2013-05-23

Review: Korora 18 "Flo" KDE

Main Screen + Kickoff Menu
In the last week of classes, since finished all of my assignments, I have had a little time to do some distribution reviews before starting to prepare for final exams. The second such review is of the KDE edition of Korora 18 "Flo".

I have reviewed Korora before. Back then it was called Kororaa (with an extra 'a'), so I guess the name was shortened in a manner similar to that of Facebook (from "TheFacebook"). It's a distribution that essentially offers a bunch of niceties on top of Fedora with GNOME or KDE. This time I tried just the KDE version.

I tried this as a live USB system made with UnetBootin, as making it with MultiSystem gave problems on several occasions. Follow the jump to see what it's like.

Mozilla Firefox + LibreOffice Writer
After the boot menu came a nice spinner on a black background for the boot splash. After that came the KDE splash which has been modified for Korora such that the 5 icons appearing in order appear not in a box in the center of the screen but instead integrated near the bottom of the screen with the Korora background. After that came the desktop.

The desktop is fairly standard for KDE. The moderately dark blue Korora-branded background is quite elegant. The panel is a little thinner than is typical of KDE, and in that regard it resembles openSUSE a little more. There is a nice document referring users on how to get help, as well as a video that explains in depth how to perform the installation, including tips for past users who are unfamiliar with the newest iteration of the Anaconda installer.

Mozilla Firefox is the default browser, and it comes equipped with a lot of old extensions for KDE integration that makes it oddly look a little more out-of-place. Proprietary codecs appear to be included, as YouTube and Hulu worked fine, as did my laptop's volume keyboard shortcuts.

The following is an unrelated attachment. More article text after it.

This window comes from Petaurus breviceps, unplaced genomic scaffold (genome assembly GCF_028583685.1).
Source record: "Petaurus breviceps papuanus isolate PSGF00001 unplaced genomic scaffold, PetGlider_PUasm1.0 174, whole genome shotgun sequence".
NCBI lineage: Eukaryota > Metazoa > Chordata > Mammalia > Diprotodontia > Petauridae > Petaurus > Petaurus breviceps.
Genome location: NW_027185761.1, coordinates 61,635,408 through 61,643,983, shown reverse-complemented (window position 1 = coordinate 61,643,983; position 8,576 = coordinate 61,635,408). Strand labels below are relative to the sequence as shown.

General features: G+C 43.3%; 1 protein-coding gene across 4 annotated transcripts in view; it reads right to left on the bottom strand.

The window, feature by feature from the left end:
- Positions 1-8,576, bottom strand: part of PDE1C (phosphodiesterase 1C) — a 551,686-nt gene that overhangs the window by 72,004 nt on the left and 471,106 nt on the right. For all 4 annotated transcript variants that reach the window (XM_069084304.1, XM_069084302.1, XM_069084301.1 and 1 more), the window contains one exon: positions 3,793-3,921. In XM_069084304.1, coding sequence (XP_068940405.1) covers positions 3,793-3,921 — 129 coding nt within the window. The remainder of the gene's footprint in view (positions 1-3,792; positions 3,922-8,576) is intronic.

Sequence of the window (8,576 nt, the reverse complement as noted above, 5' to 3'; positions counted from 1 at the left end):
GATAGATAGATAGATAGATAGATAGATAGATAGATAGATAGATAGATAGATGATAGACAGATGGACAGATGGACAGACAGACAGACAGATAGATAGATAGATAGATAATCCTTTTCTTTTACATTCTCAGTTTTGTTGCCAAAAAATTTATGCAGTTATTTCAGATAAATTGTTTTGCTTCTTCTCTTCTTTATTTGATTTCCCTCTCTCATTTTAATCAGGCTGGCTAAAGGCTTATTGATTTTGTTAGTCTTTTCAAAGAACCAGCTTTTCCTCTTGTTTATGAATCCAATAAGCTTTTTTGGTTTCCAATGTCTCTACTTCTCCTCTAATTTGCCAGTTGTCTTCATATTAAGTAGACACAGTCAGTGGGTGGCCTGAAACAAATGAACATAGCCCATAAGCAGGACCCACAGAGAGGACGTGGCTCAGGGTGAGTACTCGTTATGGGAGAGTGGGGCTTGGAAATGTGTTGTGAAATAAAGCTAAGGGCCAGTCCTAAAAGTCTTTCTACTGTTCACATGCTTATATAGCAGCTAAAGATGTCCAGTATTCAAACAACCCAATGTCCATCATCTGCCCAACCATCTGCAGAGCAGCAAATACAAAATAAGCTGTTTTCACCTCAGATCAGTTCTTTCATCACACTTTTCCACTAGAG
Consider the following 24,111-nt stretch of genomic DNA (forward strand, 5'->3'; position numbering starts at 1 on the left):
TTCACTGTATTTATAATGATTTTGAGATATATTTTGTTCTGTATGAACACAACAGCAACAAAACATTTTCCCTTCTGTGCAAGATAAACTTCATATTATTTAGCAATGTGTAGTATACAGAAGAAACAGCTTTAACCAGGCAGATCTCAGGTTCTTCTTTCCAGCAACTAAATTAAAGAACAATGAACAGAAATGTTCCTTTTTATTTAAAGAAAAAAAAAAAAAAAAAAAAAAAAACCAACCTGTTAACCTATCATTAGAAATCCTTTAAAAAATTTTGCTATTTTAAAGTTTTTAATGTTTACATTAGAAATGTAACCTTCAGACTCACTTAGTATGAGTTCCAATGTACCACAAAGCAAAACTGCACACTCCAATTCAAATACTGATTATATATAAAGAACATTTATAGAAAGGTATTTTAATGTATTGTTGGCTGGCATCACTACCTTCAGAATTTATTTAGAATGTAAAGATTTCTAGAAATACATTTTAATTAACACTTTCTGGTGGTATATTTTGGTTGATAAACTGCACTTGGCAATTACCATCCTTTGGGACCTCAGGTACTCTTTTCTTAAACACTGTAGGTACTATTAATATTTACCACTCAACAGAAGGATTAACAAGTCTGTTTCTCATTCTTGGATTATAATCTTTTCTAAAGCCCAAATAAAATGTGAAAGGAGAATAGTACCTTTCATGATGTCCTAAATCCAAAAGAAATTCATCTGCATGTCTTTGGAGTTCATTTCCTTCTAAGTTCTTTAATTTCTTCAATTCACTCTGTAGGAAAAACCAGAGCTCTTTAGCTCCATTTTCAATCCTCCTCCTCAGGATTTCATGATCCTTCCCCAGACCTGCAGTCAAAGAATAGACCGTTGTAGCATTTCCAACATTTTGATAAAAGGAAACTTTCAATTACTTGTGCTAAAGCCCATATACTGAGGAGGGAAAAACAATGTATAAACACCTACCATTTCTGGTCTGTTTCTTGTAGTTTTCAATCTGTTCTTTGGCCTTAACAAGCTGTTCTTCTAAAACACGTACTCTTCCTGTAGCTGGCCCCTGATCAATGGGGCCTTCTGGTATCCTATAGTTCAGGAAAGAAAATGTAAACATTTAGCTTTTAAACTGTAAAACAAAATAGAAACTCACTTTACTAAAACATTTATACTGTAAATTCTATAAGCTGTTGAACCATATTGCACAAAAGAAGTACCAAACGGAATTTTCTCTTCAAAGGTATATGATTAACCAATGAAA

LibreOffice is the default productivity software included. It is also well-integrated with KDE.
Other installed software includes GIMP, Inkscape, digiKam, Steam, Miro, Blogilo, VLC, Audacity, and Kdenlive, along with standard KDE tools. That accounts for why the ISO file is so big.

YUM Extender
The two package managers included are Apper and YUM Extender, and in general the latter tended to work much more reliably than did the former. I was able to use this package manager to successfully install and use the Google Talk plugin as well as Redshift.

Skype required installation of the RPM file from the website. After downloading it, I opened it with the Apper package installer. That gave me a strange error message during the installation process that led me to believe that the installation could not be completed. Oddly enough, though, the installation was complete, as I was able to successfully use Skype to carry out a long conversation with both video and audio.
I was able to install Mupen64Plus 1.5 in the usual way. Unfortunately, Korora doesn't seem to be able to find the better available plugins, and the default plugins have basically no customization options, so I was stuck with a GUI that was basically no better than the CLI version. Plus, the frame rates were quite low, which was not good.

Korora used 350 MB of RAM at idle, which is pretty good for KDE. All the usual desktop effects worked fine as well. The system was overall quite fast, though Adobe Flash playback was occasionally a little slow or choppy.